How freaking sad to go to work and get killed over a freaking TV. But it happens all the time. Kids get killed over their tennis shoes, or a candy bar.
The question of liability really isn't a matter of opinion. A jury made up of impartial men and woman, after hearing ALL the facts...will determine legal liability.

Personal accountability doesn't address preventing this from happening again. Who is in the best position to guarantee that??

Next time it could be one of your children....maybe they don't die, they just become disabled for life....wouldn't you want to hold Walmart responsible then????

Even if you answer "no", that is your choice. Lawyers don't bring lawsuits by themselves...they do so on behalf of injured persons. This young man's parents will get their day in court and "liability"/blame will be adjudicated. The workman's compensation laws may insulate Walmart and/or the issue will be convoluted to such an extent by the workman's comp laws that Walmart will be able to settle quickly, secretively and cheaply.

Hopefully, enough punishment is in the bad press Walmart has received and the fear of unionization for Walmart to change it's Black Friday procedures everywhere, no matter the outcome of litigation on this particular case. They got LUCKY this time that it was employee that died and not a customer that became merely disabled (requiring lifelong expensive medical care).

Mr. Wondering
Quote
This is how the legal system is supposed to work...to protect employees and patrons from profit driven Companies that ignore risk for the sake of the almighty dollar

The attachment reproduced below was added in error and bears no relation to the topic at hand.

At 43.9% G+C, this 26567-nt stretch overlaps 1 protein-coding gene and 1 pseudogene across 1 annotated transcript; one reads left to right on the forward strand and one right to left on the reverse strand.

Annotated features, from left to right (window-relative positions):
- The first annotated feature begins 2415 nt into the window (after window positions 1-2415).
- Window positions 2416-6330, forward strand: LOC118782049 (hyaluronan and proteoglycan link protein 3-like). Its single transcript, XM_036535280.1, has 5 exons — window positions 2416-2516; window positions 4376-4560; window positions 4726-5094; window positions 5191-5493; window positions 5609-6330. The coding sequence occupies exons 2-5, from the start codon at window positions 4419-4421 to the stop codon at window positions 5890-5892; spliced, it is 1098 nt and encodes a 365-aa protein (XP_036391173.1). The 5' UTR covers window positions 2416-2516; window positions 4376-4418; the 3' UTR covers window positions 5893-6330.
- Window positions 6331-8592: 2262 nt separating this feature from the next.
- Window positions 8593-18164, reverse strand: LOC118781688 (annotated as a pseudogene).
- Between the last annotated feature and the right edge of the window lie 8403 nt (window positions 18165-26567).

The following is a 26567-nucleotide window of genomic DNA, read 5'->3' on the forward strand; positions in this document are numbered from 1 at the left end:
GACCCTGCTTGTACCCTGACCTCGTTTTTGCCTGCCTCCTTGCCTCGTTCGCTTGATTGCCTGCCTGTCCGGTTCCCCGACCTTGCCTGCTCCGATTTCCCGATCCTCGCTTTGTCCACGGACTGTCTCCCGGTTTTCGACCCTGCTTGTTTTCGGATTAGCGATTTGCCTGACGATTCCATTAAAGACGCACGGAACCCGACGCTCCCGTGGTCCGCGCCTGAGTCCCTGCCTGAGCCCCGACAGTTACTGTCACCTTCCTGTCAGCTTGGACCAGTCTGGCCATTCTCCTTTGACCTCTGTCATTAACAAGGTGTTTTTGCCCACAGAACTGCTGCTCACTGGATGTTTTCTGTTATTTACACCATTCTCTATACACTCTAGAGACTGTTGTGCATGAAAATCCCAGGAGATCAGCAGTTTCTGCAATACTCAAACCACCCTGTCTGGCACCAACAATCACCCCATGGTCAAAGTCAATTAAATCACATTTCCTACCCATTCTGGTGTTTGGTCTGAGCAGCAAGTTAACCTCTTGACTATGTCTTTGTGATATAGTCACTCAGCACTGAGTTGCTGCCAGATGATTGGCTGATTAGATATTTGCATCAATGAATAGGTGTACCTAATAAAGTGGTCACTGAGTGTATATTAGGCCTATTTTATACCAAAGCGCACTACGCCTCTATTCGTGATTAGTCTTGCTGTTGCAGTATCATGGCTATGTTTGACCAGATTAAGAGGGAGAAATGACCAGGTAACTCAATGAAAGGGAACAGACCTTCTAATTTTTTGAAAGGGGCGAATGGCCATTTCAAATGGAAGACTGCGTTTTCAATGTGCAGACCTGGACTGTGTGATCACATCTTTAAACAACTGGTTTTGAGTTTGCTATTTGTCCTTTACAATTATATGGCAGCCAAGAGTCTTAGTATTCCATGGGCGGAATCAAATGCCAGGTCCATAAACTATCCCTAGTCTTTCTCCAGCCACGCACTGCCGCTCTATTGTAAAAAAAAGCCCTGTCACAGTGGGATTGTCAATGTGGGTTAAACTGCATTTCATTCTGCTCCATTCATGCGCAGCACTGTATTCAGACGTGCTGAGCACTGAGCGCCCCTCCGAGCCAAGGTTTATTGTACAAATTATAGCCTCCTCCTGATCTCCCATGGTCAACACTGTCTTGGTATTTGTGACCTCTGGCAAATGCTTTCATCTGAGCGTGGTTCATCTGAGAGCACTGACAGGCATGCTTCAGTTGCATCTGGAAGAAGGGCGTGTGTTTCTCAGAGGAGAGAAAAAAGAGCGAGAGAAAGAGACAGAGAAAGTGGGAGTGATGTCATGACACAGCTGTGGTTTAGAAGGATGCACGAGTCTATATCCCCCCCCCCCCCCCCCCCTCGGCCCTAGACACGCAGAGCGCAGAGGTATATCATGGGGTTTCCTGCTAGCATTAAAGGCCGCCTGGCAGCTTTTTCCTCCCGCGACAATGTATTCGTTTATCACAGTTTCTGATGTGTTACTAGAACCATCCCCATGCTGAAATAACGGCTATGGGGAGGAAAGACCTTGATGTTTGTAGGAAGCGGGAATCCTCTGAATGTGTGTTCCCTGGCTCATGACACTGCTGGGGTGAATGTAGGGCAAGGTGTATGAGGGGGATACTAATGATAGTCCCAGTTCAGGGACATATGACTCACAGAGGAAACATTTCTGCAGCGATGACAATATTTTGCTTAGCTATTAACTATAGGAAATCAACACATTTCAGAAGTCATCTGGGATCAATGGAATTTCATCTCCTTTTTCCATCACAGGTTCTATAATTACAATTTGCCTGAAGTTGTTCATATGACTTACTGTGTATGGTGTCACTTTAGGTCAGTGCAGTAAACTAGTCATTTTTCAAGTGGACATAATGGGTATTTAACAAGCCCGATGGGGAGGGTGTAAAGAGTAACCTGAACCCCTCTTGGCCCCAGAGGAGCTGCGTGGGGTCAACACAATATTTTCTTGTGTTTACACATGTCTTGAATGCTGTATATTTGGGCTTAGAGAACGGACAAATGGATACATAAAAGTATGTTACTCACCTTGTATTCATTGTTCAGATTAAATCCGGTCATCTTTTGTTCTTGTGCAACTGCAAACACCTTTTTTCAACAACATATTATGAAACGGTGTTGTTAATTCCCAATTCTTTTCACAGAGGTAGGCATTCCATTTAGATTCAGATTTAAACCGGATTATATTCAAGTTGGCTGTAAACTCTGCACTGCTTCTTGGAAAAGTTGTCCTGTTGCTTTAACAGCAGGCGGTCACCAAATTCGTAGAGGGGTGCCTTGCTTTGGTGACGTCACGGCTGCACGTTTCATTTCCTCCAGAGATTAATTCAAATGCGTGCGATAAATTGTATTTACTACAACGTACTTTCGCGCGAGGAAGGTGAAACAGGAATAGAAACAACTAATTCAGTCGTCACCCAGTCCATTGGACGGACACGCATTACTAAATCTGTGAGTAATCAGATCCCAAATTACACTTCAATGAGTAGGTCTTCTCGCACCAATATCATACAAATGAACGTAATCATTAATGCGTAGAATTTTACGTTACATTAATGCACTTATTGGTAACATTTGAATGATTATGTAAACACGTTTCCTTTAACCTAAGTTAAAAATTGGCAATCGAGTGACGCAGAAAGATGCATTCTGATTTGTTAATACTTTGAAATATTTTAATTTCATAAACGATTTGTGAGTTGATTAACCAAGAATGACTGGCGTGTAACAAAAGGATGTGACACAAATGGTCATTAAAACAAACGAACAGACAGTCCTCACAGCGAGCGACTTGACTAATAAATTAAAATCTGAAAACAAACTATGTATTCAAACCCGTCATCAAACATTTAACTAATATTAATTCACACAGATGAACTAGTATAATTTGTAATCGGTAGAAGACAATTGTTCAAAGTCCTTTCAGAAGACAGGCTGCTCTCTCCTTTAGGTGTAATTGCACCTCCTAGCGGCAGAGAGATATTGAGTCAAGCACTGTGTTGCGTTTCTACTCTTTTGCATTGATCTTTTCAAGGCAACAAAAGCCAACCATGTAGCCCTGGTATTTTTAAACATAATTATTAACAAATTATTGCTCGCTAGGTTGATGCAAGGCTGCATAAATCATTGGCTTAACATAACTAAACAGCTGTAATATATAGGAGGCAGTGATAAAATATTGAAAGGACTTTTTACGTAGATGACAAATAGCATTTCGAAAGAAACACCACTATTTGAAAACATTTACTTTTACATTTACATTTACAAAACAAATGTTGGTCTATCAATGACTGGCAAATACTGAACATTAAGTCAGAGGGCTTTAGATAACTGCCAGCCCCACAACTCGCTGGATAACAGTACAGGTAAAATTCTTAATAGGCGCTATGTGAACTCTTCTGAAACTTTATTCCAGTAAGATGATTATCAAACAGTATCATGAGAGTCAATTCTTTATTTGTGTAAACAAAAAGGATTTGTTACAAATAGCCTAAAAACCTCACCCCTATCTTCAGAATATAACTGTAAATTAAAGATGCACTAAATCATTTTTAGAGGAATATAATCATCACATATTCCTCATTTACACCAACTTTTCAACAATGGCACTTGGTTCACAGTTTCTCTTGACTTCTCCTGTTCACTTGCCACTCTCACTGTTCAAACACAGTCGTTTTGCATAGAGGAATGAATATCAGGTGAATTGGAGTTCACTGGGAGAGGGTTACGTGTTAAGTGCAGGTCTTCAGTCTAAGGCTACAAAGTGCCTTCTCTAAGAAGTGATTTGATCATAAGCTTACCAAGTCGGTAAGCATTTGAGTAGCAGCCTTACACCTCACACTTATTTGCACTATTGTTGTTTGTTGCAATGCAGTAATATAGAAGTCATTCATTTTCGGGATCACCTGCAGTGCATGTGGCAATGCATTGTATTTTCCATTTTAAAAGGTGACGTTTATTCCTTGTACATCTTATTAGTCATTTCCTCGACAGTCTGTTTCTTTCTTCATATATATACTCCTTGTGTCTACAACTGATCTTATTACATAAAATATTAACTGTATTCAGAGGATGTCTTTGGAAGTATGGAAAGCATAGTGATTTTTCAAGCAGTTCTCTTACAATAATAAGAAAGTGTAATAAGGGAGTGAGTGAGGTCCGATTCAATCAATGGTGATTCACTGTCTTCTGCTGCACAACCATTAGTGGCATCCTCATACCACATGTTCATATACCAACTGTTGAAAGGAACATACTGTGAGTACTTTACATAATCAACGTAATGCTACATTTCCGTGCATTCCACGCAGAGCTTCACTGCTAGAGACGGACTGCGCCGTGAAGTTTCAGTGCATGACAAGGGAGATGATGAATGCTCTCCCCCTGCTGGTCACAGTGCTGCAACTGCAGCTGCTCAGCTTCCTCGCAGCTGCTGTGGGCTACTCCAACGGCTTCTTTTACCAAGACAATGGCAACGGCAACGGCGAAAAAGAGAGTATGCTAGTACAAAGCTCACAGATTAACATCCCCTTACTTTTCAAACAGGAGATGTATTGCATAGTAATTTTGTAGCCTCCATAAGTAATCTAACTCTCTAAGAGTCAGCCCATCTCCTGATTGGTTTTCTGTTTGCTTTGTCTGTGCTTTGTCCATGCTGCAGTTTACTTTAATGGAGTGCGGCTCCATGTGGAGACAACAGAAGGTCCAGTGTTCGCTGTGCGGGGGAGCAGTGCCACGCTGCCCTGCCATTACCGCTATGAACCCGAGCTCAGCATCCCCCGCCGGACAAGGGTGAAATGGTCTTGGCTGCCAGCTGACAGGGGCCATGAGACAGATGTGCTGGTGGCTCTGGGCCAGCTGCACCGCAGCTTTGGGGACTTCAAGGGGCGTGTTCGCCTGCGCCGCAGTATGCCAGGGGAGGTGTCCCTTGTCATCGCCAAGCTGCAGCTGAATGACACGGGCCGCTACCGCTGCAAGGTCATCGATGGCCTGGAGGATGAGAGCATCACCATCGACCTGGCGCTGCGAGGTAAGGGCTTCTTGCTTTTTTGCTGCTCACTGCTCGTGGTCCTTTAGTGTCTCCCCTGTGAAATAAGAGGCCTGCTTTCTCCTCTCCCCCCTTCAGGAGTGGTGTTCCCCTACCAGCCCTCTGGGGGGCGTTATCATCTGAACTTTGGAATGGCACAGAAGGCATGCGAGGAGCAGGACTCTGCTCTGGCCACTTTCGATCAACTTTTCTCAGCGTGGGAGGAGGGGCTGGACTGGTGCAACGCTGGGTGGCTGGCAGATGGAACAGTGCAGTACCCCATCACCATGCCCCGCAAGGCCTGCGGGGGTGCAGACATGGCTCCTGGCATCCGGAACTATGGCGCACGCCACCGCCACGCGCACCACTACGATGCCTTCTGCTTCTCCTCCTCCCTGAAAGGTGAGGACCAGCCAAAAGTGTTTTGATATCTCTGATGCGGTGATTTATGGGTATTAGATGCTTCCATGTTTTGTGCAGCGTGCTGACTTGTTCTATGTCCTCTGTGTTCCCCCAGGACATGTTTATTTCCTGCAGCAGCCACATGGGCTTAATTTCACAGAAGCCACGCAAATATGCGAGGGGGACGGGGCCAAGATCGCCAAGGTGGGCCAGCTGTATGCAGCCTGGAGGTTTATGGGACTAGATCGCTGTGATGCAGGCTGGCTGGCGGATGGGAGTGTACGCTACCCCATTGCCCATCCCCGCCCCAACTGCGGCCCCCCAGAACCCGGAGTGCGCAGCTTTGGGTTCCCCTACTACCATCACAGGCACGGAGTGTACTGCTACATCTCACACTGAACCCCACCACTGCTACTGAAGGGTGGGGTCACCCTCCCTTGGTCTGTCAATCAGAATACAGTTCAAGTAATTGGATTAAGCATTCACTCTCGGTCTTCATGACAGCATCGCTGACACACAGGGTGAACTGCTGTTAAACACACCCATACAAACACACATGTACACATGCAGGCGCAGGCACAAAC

Worth repeating....IN BOLD TOO!

Quote
On another note...I don't have any idea why Walmart employees have failed to unionize yet.


The SEIU has tried and tried to no avail. Walmart is really quick to get a whiff of the union interests when it happens to hit their store...and they shut it down really quick. They threaten to close the store and leave the area if the Union makes it in there. People will find themselves out of a job, the community will find itself without a store...since they gobble up everything else.

If management is doing their job, unions aren't even needed.

I had to do a strategic analysis on Walmart. I had to dig into some of their 'stuff' and I can tell you it isn't a pretty picture. I actually found some early words of Sam Walton, and how he managed to make such a profit. He was talking about the employees and he said 'we pay them as little as we can get away with'. Doesn't sound like someone who considers his "associates" very important.

They are making money hand over fist at the expense of the workers. They could spread that wealth back to their employees...they wouldn't miss a million here or there considering that total net sales for 2008 is 374.5 BILLION!!! shocked

Anyways...I am glad that another person has piped in with some valuable information.